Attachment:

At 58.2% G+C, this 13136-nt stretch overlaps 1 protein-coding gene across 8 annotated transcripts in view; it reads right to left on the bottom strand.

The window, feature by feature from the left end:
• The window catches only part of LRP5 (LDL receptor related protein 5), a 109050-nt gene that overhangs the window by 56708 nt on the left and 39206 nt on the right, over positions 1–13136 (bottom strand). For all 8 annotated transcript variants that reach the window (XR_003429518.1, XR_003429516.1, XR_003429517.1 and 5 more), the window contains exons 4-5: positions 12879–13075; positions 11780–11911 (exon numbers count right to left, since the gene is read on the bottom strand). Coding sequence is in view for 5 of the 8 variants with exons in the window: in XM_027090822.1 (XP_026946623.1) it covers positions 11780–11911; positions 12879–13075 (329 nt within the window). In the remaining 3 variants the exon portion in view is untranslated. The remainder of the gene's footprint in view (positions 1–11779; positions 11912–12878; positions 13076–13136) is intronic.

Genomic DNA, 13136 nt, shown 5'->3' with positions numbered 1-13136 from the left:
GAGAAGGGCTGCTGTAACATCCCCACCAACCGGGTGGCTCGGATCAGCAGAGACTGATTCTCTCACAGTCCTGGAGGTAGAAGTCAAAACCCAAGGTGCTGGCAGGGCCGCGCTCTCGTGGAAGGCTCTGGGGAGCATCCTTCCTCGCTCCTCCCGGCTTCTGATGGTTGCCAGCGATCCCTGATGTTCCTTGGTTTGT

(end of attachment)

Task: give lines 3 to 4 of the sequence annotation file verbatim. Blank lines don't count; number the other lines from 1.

• The window catches only part of LRP5 (LDL receptor related protein 5), a 109050-nt gene that overhangs the window by 56708 nt on the left and 39206 nt on the right, over positions 1–13136 (bottom strand). For all 8 annotated transcript variants that reach the window (XR_003429518.1, XR_003429516.1, XR_003429517.1 and 5 more), the window contains exons 4-5: positions 12879–13075; positions 11780–11911 (exon numbers count right to left, since the gene is read on the bottom strand). Coding sequence is in view for 5 of the 8 variants with exons in the window: in XM_027090822.1 (XP_026946623.1) it covers positions 11780–11911; positions 12879–13075 (329 nt within the window). In the remaining 3 variants the exon portion in view is untranslated. The remainder of the gene's footprint in view (positions 1–11779; positions 11912–12878; positions 13076–13136) is intronic.

Genomic DNA, 13136 nt, shown 5'->3' with positions numbered 1-13136 from the left: